How to deal with indeterminate form in Python

At some point in my python script, I require to make the calculation: `1*(-inf + 6.28318530718j).` I understand why this will return `-inf + nan*j` since the imaginary component of `1` is obviously `0`, but I would like the multiplication to have the return value of `-inf + 6.28318530718j` as would be expected. I also want whatever solution to be robust to any of these kinds of multiplications. Any ideas?

Edit:

A Complex multiplication like `x*y` where `x = (a+ib)` and `y = (c+id)` I assume is handled like `(x.real*y.real-x.imag*y.imag)+1j*(x.real*y.imag+x.imag*y.real)` in python as this is what the multiplication comes down to mathematically. Now if say `x=1.0` and `y=-inf+1.0j` then the result will contain `nan`'s as `inf*0` will be undefined. I want a way for python to interpret `*` so that the return value to this example will be `-inf+1.0j`. It seems unnecessary to have to define my own multiplication operator (via say a function `cmultiply(x,y)`) such that I get the desired result.

-
`1*(-inf + 6.28318530718j)` doesn't return anything for me. I get a `NameError` – Tom Fenech Mar 20 '14 at 14:57
Try doing `np.log(0)` what does that return? – Jack Mar 20 '14 at 15:02
Perhaps what I should be doing is avoiding `inf` and having the possibility of overflow errors through an exception instead. But I'm not sure how to do this... Python will return `inf` if I use `np.log(0)`. – Jack Mar 20 '14 at 15:09
For potential answerers that don't have numpy, you can replicate the OP's problem with `1*(float("-inf") + 6.2j)` – Kevin Mar 20 '14 at 15:24

If I use `np.log(0)`, I get a warning like:

``````>>> 1*(np.log(0) + 6.28318530718j)
__main__:1: RuntimeWarning: divide by zero encountered in log
__main__:1: RuntimeWarning: invalid value encountered in cdouble_scalars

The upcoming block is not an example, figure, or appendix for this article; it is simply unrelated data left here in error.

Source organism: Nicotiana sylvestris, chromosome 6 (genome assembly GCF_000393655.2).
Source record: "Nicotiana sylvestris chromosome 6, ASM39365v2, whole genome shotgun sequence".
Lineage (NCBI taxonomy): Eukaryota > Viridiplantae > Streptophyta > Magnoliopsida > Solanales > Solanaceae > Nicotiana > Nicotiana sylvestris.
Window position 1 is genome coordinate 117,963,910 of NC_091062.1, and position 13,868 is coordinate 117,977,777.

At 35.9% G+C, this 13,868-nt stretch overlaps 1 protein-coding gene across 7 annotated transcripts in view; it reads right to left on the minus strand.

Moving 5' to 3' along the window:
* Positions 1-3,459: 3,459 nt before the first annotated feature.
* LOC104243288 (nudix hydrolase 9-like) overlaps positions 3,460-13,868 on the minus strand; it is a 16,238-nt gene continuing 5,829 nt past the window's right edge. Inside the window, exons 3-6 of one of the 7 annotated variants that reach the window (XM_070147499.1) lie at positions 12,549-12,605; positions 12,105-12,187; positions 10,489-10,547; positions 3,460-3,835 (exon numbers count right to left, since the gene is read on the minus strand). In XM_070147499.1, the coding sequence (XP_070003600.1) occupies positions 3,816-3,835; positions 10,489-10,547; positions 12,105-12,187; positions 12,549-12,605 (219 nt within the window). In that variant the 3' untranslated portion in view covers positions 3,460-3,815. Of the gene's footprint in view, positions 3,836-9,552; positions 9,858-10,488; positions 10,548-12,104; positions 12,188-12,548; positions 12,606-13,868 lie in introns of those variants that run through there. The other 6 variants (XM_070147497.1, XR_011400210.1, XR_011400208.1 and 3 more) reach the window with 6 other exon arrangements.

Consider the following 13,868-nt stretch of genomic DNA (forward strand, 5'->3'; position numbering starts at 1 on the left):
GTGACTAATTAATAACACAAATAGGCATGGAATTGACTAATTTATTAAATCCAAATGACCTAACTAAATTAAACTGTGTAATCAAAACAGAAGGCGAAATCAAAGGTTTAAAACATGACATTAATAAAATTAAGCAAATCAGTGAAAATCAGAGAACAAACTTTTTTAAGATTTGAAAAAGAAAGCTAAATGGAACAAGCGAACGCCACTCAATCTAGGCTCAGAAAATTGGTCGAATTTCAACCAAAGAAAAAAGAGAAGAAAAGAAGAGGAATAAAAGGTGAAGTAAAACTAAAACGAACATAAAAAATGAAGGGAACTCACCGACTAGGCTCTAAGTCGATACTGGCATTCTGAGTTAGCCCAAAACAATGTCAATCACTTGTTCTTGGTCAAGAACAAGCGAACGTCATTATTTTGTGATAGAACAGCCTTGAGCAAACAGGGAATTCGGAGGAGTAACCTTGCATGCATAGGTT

(-inf+nan*j)
``````

I would advise against trying to "work with" `inf` and `nan`. You can change the behaviour of numpy using `numpy.seterr`:

``````>>> np.seterr(divide='raise')
{'over': 'warn', 'divide': 'raise', 'invalid': 'warn', 'under': 'ignore'}
>>> 1*(np.log(0) + 6.28318530718j)
Traceback (most recent call last):
File "<stdin>", line 1, in <module>
FloatingPointError: divide by zero encountered in log
``````

Now you can catch the `FloatingPointError` exception and deal with it in some useful way.

Note that the `nan` part of original answer is actually a side effect of the `inf`. If you do:

``````>>> 1*(2 + 6.28318530718j)
(2+6.28318530718j)
``````

If one part of the multiplication has no complex component, it doesn't create a `nan` in the other side.

-
Thanks for your response. The problem is I want to be able to have `np.log(0)` return something in the sense that `np.exp(np.log(0))` will return `0`. Alternatively i guess `np.log(0)` returning a very small number is also permissible. Matlab seems to have this figured out. I understand that the `nan` was created by the `inf`. Hope this makes sense. – Jack Mar 20 '14 at 15:41
I'm not sure that I understand. `np.exp(np.log(x)) == x` by definition. I think that you need to deal with this on a case by case basis and decide what to do. Perhaps you could edit your question to provide some more concrete examples. – Tom Fenech Mar 20 '14 at 15:52

The short answer is that the C99 standard (Annex G) on complex number arithmetic recognizes only a single complex infinity (think: Riemann sphere). `(inf, nan)` is one representation for it, and `(-inf, 6j)` is another, equivalent representation.

-